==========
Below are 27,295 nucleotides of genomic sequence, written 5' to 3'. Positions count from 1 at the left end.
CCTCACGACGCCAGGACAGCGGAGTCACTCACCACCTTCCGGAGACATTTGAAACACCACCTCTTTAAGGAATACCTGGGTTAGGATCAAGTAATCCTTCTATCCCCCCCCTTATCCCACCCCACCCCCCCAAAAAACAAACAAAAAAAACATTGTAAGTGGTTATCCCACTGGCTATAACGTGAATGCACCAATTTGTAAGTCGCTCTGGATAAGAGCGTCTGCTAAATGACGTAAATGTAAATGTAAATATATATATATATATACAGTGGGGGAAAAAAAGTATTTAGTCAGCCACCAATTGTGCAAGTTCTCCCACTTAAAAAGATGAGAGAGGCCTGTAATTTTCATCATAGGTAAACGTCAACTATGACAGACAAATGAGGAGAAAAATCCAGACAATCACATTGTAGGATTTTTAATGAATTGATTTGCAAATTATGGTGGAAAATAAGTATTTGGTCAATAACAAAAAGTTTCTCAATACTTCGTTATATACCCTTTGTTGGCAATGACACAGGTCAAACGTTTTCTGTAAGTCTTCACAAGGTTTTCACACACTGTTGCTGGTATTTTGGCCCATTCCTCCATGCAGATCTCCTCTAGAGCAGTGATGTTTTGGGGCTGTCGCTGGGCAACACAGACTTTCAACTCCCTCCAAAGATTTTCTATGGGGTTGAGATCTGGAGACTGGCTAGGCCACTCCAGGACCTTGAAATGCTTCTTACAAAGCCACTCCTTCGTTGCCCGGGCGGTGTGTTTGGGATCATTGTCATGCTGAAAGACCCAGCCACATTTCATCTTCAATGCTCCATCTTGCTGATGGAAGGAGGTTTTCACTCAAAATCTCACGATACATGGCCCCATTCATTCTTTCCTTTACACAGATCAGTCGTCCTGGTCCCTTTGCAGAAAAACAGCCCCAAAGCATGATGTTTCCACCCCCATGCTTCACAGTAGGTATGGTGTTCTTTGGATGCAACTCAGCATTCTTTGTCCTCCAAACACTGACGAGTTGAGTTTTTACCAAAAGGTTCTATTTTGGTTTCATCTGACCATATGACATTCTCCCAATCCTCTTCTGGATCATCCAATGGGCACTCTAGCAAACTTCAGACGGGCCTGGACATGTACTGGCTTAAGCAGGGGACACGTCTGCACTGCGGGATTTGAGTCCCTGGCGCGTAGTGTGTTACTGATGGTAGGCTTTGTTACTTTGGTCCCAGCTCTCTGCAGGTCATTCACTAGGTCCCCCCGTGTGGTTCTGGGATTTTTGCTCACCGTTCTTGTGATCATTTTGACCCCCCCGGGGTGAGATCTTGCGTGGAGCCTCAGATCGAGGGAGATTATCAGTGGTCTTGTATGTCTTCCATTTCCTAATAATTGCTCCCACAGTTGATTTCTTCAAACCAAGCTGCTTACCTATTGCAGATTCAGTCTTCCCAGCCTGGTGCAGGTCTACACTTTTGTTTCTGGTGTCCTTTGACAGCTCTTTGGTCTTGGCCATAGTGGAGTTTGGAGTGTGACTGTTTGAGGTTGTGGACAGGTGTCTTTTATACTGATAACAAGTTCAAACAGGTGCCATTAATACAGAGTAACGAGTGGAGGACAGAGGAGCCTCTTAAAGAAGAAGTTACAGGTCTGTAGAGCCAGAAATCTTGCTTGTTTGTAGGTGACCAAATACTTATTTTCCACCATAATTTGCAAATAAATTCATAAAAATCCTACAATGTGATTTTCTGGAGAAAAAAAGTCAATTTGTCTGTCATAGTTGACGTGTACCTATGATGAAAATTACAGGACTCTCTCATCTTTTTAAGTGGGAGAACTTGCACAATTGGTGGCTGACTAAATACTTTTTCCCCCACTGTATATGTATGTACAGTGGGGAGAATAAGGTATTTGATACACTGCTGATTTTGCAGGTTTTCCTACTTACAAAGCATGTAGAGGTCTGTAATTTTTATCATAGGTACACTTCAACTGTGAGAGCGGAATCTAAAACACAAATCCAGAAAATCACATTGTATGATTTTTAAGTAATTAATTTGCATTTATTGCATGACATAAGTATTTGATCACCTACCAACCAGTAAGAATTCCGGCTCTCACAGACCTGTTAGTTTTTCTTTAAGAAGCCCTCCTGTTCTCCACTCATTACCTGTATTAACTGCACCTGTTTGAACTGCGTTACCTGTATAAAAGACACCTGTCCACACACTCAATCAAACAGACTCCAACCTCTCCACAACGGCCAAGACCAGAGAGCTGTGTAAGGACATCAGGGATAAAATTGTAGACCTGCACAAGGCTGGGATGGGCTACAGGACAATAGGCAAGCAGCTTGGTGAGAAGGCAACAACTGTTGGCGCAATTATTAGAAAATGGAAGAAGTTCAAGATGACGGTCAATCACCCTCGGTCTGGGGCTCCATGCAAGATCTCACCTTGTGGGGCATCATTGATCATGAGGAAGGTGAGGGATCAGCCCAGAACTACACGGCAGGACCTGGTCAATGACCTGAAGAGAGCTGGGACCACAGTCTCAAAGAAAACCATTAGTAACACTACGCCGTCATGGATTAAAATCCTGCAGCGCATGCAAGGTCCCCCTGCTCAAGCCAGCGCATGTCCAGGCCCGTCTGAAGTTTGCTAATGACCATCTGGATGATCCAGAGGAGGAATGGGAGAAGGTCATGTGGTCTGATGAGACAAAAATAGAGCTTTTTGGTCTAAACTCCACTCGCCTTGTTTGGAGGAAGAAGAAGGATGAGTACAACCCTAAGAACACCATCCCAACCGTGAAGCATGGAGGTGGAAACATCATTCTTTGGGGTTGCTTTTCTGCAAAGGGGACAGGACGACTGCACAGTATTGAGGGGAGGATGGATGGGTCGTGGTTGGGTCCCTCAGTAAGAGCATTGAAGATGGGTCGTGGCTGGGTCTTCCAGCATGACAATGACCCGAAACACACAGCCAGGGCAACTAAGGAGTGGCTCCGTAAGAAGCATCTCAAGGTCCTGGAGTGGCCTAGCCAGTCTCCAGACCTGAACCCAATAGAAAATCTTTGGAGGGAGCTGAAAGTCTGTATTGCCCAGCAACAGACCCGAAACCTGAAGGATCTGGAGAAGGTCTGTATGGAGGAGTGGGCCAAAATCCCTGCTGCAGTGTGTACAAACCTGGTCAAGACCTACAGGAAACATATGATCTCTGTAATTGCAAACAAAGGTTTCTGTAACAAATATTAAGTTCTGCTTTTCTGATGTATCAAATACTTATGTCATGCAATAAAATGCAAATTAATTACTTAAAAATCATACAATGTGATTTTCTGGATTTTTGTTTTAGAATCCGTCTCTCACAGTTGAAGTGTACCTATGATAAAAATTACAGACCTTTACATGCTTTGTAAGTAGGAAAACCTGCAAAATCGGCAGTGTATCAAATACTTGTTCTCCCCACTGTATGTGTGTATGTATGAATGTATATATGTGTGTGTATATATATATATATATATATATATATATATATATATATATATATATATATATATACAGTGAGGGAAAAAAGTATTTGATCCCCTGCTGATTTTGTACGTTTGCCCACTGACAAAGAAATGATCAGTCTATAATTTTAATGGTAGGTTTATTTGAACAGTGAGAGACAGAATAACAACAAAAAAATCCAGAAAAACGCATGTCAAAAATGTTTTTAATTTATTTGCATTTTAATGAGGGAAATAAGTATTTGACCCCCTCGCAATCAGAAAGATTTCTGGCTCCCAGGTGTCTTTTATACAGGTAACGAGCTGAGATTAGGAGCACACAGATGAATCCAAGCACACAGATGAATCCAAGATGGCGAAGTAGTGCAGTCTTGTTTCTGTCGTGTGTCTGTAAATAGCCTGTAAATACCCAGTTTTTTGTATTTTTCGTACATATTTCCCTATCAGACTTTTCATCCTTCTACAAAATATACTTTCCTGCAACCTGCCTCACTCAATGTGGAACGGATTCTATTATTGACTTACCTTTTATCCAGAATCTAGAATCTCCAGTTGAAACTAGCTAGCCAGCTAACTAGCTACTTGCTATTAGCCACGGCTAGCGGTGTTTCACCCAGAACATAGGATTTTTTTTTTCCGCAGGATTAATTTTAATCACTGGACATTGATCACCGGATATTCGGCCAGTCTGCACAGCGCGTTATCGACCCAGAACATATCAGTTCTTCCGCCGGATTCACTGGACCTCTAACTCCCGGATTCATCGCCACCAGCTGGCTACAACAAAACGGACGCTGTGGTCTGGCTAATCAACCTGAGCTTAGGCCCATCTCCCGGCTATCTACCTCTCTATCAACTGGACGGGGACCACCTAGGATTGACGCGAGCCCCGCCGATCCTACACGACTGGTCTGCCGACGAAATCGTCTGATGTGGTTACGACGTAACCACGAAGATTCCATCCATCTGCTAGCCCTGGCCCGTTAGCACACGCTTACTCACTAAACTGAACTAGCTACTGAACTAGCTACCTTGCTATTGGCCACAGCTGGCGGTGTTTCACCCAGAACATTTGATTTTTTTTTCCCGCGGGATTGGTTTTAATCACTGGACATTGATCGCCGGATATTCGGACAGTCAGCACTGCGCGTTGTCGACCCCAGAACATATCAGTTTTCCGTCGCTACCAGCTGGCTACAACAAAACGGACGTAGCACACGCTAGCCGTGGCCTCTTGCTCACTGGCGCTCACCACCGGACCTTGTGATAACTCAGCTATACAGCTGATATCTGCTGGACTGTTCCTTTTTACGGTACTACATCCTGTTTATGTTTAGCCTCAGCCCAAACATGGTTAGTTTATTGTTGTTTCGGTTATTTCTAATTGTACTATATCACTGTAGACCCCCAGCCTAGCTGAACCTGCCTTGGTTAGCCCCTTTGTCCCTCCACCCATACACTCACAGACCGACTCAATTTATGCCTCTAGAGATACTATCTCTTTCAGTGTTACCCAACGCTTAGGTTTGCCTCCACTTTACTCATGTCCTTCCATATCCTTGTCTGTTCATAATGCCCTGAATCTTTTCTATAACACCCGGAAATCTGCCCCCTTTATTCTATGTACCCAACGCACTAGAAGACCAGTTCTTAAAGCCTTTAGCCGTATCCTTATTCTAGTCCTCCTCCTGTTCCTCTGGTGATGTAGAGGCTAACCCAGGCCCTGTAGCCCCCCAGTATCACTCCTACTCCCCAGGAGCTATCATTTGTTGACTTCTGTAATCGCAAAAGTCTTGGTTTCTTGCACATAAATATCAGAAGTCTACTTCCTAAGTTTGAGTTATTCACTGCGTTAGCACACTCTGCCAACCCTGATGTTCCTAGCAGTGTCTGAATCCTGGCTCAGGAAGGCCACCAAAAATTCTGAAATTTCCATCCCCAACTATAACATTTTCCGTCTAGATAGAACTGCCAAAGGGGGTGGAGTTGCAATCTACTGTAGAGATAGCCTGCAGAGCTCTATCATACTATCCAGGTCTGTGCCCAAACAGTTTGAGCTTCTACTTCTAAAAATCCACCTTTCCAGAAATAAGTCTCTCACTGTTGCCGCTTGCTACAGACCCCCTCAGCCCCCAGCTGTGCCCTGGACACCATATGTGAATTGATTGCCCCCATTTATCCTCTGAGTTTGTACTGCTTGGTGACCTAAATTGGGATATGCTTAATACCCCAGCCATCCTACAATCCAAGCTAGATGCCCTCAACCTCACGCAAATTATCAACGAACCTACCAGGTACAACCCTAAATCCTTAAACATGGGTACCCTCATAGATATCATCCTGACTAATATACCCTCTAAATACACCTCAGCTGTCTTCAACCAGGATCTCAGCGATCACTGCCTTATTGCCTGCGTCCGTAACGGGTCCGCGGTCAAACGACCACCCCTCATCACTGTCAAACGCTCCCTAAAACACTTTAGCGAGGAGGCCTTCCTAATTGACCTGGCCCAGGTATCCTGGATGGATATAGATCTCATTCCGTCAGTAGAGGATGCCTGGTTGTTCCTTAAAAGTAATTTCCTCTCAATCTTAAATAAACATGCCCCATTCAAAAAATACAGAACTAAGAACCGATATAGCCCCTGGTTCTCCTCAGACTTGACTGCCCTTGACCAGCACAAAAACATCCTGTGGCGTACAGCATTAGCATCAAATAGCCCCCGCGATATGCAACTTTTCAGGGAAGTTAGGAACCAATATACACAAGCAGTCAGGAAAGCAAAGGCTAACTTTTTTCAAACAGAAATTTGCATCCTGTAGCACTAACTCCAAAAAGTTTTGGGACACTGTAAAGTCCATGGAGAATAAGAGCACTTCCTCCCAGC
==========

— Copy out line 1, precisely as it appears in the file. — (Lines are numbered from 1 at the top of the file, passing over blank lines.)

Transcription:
Below are 27,295 nucleotides of genomic sequence, written 5' to 3'. Positions count from 1 at the left end.